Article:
With the rising prevalence of dementia, how can we manage this risk effectively and can insurance do more? Matt Singleton, Ageing Lead at Swiss Re, will cover these topics and demonstrate how insurance could help people address their concerns.

  • Spaces available

    Current Issues in Life Assurance – Join us for an exploration session on the use of data science in insurance companies today including how insurers are making sense of and using new data sources and technologies, exploration of practical applications of data science within actuarial work, benefits of data-driven decisions to solve business problems using the power of data and technology, and the role that actuaries can play to harness the benefits of data science.

     

  • Spaces available

    Current Issues in Life Assurance

    This talk will look at a range of such techniques (e.g. mass lapse risk transfer, contract boundaries, risk margin relief, non-standard longevity risk transfer) that have been applied or considered by UK and EU insurers, and the pros and cons of each.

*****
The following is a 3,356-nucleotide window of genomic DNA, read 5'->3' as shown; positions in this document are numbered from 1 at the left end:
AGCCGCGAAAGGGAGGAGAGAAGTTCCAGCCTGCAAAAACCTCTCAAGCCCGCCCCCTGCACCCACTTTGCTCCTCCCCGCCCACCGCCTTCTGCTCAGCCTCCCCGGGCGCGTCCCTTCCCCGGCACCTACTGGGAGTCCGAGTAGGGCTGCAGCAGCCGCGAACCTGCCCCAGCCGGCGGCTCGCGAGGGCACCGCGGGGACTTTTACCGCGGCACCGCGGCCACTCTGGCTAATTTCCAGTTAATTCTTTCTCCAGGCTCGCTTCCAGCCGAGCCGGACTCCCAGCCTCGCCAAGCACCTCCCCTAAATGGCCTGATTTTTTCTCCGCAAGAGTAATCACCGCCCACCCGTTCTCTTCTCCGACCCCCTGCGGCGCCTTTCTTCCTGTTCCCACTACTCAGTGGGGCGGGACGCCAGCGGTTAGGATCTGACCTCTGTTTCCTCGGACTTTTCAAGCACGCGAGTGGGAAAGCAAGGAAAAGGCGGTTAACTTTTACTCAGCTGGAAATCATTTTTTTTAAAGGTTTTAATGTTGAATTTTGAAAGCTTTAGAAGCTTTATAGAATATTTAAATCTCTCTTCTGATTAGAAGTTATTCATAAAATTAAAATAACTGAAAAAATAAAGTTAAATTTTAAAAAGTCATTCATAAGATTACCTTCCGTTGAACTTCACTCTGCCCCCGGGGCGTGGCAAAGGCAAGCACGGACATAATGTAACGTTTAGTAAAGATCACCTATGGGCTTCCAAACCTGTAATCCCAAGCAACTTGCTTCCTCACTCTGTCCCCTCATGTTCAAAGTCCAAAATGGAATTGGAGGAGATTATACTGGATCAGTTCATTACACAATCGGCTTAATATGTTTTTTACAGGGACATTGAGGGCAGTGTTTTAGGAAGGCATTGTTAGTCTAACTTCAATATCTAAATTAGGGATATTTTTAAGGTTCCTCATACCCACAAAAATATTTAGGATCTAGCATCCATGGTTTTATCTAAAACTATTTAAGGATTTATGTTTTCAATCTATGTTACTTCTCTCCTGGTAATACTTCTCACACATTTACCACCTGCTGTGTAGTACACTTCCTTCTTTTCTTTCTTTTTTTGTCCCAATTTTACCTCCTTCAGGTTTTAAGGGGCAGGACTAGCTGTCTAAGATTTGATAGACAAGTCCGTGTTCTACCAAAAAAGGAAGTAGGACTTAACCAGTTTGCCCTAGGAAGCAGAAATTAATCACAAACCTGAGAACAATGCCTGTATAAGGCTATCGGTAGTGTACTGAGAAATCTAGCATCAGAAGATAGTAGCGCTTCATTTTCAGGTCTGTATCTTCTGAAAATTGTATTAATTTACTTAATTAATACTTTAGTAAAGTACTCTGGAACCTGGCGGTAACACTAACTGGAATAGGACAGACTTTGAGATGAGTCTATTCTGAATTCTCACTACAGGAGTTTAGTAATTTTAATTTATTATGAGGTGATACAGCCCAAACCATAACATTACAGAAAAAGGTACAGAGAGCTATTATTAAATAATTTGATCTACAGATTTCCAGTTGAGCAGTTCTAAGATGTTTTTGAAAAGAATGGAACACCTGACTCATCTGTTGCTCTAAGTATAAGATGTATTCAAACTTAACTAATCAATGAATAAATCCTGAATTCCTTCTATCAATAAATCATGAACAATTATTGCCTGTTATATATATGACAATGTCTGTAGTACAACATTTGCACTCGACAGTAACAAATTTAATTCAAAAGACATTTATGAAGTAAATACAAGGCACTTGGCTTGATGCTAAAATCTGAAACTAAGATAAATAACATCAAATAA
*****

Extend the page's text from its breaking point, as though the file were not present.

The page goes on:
• Spaces available

    Current Issues in Life Assurance.

    The International Association of Insurance Supervisors announced on 14 November 2019 the adoption of v2.0 of the global Insurance Capital Standard (ICS) which will undergo confidential reporting for 5 years starting from 2020. This session will include specific experiences from Legal and General (L&G) as well as global industry perspectives from EY.

  • Spaces available

    Current Issues in Life Assurance

    This session will cover the PRA supervisory statement on financial impacts related to climate change, industry insights into PRA climate risk business plans, examples climate risk strategy setting out key workstreams and activity steps for successful execution, an overview of a climate risk strategy execution timeline and the future.     

  • Spaces available

    Part of the Protection, Health and Care Conference 2020 webinar series. Using new and unique research and data from the UK, US, Sweden and China, this presentation investigates how consumers use the internet through their insurance journey and analyzes the role culture and generation plays in their online behaviour. We use this research to show the online landscape for insurance sales in the UK and suggest ways to shape new products and effectively engage with the consumer who is buying them.

  • Spaces available

    Chief Medical Officer (CMO) for Gen Re Life/Health Research and Development, Dr John O'Brien, will discuss the impacts of Gene Modification for life/health insurance.